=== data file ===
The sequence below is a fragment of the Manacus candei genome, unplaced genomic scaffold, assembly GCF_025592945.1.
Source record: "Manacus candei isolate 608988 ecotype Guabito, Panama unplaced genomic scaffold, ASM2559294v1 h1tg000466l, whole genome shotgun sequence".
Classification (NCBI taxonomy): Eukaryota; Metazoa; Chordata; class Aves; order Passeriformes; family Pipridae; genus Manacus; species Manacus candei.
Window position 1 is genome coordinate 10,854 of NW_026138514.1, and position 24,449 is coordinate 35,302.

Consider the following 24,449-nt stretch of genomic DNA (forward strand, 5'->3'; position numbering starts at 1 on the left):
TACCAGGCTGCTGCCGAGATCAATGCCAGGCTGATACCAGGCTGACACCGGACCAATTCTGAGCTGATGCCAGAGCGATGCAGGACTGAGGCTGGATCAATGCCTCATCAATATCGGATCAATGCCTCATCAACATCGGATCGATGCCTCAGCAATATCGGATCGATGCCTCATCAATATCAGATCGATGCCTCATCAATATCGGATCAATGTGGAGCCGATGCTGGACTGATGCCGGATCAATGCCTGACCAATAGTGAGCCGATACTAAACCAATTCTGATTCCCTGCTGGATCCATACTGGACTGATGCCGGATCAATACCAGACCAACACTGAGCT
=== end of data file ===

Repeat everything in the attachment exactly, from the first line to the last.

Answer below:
The sequence below is a fragment of the Manacus candei genome, unplaced genomic scaffold, assembly GCF_025592945.1.
Source record: "Manacus candei isolate 608988 ecotype Guabito, Panama unplaced genomic scaffold, ASM2559294v1 h1tg000466l, whole genome shotgun sequence".
Classification (NCBI taxonomy): Eukaryota; Metazoa; Chordata; class Aves; order Passeriformes; family Pipridae; genus Manacus; species Manacus candei.
Window position 1 is genome coordinate 10,854 of NW_026138514.1, and position 24,449 is coordinate 35,302.

Consider the following 24,449-nt stretch of genomic DNA (forward strand, 5'->3'; position numbering starts at 1 on the left):
TACCAGGCTGCTGCCGAGATCAATGCCAGGCTGATACCAGGCTGACACCGGACCAATTCTGAGCTGATGCCAGAGCGATGCAGGACTGAGGCTGGATCAATGCCTCATCAATATCGGATCAATGCCTCATCAACATCGGATCGATGCCTCAGCAATATCGGATCGATGCCTCATCAATATCAGATCGATGCCTCATCAATATCGGATCAATGTGGAGCCGATGCTGGACTGATGCCGGATCAATGCCTGACCAATAGTGAGCCGATACTAAACCAATTCTGATTCCCTGCTGGATCCATACTGGACTGATGCCGGATCAATACCAGACCAACACTGAGCT